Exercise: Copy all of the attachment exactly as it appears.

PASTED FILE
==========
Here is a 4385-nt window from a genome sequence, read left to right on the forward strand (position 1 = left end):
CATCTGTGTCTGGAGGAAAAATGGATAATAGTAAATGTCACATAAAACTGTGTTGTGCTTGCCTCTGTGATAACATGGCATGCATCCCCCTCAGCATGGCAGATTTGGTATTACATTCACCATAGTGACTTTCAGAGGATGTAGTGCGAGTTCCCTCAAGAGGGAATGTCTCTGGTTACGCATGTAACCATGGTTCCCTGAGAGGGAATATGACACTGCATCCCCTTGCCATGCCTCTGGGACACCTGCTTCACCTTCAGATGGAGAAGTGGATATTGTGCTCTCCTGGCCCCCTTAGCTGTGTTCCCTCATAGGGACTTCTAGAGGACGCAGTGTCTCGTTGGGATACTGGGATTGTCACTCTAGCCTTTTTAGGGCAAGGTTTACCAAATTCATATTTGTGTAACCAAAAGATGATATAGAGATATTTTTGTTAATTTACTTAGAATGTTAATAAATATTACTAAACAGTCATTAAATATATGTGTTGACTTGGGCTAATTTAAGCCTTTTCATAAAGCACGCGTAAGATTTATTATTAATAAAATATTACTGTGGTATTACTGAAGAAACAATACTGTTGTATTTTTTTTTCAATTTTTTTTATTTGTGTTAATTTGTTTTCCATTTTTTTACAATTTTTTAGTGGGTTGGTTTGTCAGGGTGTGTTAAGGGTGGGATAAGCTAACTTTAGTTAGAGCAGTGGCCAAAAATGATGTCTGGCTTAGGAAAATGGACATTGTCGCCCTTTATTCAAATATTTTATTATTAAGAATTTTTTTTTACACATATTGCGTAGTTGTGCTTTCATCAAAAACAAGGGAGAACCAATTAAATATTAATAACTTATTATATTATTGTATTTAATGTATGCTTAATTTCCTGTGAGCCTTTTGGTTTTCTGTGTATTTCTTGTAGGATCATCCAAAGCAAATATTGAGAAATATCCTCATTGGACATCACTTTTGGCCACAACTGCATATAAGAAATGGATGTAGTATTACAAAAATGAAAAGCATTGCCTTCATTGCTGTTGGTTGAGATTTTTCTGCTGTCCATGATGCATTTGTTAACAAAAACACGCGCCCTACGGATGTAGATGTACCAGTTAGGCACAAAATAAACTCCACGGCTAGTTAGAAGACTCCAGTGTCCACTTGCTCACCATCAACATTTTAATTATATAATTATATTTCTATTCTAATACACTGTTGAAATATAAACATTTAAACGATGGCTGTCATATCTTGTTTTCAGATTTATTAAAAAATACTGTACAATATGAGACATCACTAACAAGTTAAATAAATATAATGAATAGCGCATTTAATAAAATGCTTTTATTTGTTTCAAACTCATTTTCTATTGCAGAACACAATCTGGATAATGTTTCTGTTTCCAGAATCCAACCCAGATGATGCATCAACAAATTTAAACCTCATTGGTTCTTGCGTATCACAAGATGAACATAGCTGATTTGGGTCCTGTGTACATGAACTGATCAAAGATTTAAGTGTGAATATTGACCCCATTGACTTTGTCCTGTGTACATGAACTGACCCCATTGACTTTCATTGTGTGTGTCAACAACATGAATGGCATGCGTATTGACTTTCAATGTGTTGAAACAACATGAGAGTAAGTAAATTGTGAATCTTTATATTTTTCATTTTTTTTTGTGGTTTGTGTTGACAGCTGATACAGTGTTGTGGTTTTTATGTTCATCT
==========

Here is a 4385-nt window from a genome sequence, read left to right on the forward strand (position 1 = left end):
CATCTGTGTCTGGAGGAAAAATGGATAATAGTAAATGTCACATAAAACTGTGTTGTGCTTGCCTCTGTGATAACATGGCATGCATCCCCCTCAGCATGGCAGATTTGGTATTACATTCACCATAGTGACTTTCAGAGGATGTAGTGCGAGTTCCCTCAAGAGGGAATGTCTCTGGTTACGCATGTAACCATGGTTCCCTGAGAGGGAATATGACACTGCATCCCCTTGCCATGCCTCTGGGACACCTGCTTCACCTTCAGATGGAGAAGTGGATATTGTGCTCTCCTGGCCCCCTTAGCTGTGTTCCCTCATAGGGACTTCTAGAGGACGCAGTGTCTCGTTGGGATACTGGGATTGTCACTCTAGCCTTTTTAGGGCAAGGTTTACCAAATTCATATTTGTGTAACCAAAAGATGATATAGAGATATTTTTGTTAATTTACTTAGAATGTTAATAAATATTACTAAACAGTCATTAAATATATGTGTTGACTTGGGCTAATTTAAGCCTTTTCATAAAGCACGCGTAAGATTTATTATTAATAAAATATTACTGTGGTATTACTGAAGAAACAATACTGTTGTATTTTTTTTTCAATTTTTTTTATTTGTGTTAATTTGTTTTCCATTTTTTTACAATTTTTTAGTGGGTTGGTTTGTCAGGGTGTGTTAAGGGTGGGATAAGCTAACTTTAGTTAGAGCAGTGGCCAAAAATGATGTCTGGCTTAGGAAAATGGACATTGTCGCCCTTTATTCAAATATTTTATTATTAAGAATTTTTTTTTACACATATTGCGTAGTTGTGCTTTCATCAAAAACAAGGGAGAACCAATTAAATATTAATAACTTATTATATTATTGTATTTAATGTATGCTTAATTTCCTGTGAGCCTTTTGGTTTTCTGTGTATTTCTTGTAGGATCATCCAAAGCAAATATTGAGAAATATCCTCATTGGACATCACTTTTGGCCACAACTGCATATAAGAAATGGATGTAGTATTACAAAAATGAAAAGCATTGCCTTCATTGCTGTTGGTTGAGATTTTTCTGCTGTCCATGATGCATTTGTTAACAAAAACACGCGCCCTACGGATGTAGATGTACCAGTTAGGCACAAAATAAACTCCACGGCTAGTTAGAAGACTCCAGTGTCCACTTGCTCACCATCAACATTTTAATTATATAATTATATTTCTATTCTAATACACTGTTGAAATATAAACATTTAAACGATGGCTGTCATATCTTGTTTTCAGATTTATTAAAAAATACTGTACAATATGAGACATCACTAACAAGTTAAATAAATATAATGAATAGCGCATTTAATAAAATGCTTTTATTTGTTTCAAACTCATTTTCTATTGCAGAACACAATCTGGATAATGTTTCTGTTTCCAGAATCCAACCCAGATGATGCATCAACAAATTTAAACCTCATTGGTTCTTGCGTATCACAAGATGAACATAGCTGATTTGGGTCCTGTGTACATGAACTGATCAAAGATTTAAGTGTGAATATTGACCCCATTGACTTTGTCCTGTGTACATGAACTGACCCCATTGACTTTCATTGTGTGTGTCAACAACATGAATGGCATGCGTATTGACTTTCAATGTGTTGAAACAACATGAGAGTAAGTAAATTGTGAATCTTTATATTTTTCATTTTTTTTTGTGGTTTGTGTTGACAGCTGATACAGTGTTGTGGTTTTTATGTTCATCT